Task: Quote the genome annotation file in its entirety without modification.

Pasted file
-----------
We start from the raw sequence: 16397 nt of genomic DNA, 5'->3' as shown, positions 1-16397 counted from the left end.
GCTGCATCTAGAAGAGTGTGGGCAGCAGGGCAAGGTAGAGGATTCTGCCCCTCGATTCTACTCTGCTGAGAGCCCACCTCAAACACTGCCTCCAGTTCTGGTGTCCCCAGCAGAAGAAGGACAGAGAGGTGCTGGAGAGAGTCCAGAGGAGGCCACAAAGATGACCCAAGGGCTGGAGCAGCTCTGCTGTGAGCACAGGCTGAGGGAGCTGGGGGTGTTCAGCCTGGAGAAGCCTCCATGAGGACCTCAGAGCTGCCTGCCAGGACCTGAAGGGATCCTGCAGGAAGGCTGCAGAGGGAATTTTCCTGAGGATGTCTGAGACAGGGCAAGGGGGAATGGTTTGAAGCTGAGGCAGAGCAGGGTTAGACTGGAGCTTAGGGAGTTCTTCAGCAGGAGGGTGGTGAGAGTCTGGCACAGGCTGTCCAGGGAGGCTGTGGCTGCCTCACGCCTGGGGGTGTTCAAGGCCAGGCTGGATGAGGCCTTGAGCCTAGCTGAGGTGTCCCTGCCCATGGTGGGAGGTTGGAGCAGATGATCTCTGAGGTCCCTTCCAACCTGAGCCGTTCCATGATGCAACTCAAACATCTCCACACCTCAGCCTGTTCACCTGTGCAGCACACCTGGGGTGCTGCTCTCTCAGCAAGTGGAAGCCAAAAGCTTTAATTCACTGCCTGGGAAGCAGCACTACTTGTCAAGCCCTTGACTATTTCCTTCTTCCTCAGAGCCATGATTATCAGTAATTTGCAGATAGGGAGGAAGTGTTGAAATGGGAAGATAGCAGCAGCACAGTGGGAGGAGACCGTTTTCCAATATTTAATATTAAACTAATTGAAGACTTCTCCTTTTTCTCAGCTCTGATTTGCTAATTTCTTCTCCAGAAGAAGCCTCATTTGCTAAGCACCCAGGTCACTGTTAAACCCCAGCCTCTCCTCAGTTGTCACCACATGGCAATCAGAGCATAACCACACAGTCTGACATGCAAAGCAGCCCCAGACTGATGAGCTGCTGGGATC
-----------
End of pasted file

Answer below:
We start from the raw sequence: 16397 nt of genomic DNA, 5'->3' as shown, positions 1-16397 counted from the left end.
GCTGCATCTAGAAGAGTGTGGGCAGCAGGGCAAGGTAGAGGATTCTGCCCCTCGATTCTACTCTGCTGAGAGCCCACCTCAAACACTGCCTCCAGTTCTGGTGTCCCCAGCAGAAGAAGGACAGAGAGGTGCTGGAGAGAGTCCAGAGGAGGCCACAAAGATGACCCAAGGGCTGGAGCAGCTCTGCTGTGAGCACAGGCTGAGGGAGCTGGGGGTGTTCAGCCTGGAGAAGCCTCCATGAGGACCTCAGAGCTGCCTGCCAGGACCTGAAGGGATCCTGCAGGAAGGCTGCAGAGGGAATTTTCCTGAGGATGTCTGAGACAGGGCAAGGGGGAATGGTTTGAAGCTGAGGCAGAGCAGGGTTAGACTGGAGCTTAGGGAGTTCTTCAGCAGGAGGGTGGTGAGAGTCTGGCACAGGCTGTCCAGGGAGGCTGTGGCTGCCTCACGCCTGGGGGTGTTCAAGGCCAGGCTGGATGAGGCCTTGAGCCTAGCTGAGGTGTCCCTGCCCATGGTGGGAGGTTGGAGCAGATGATCTCTGAGGTCCCTTCCAACCTGAGCCGTTCCATGATGCAACTCAAACATCTCCACACCTCAGCCTGTTCACCTGTGCAGCACACCTGGGGTGCTGCTCTCTCAGCAAGTGGAAGCCAAAAGCTTTAATTCACTGCCTGGGAAGCAGCACTACTTGTCAAGCCCTTGACTATTTCCTTCTTCCTCAGAGCCATGATTATCAGTAATTTGCAGATAGGGAGGAAGTGTTGAAATGGGAAGATAGCAGCAGCACAGTGGGAGGAGACCGTTTTCCAATATTTAATATTAAACTAATTGAAGACTTCTCCTTTTTCTCAGCTCTGATTTGCTAATTTCTTCTCCAGAAGAAGCCTCATTTGCTAAGCACCCAGGTCACTGTTAAACCCCAGCCTCTCCTCAGTTGTCACCACATGGCAATCAGAGCATAACCACACAGTCTGACATGCAAAGCAGCCCCAGACTGATGAGCTGCTGGGATC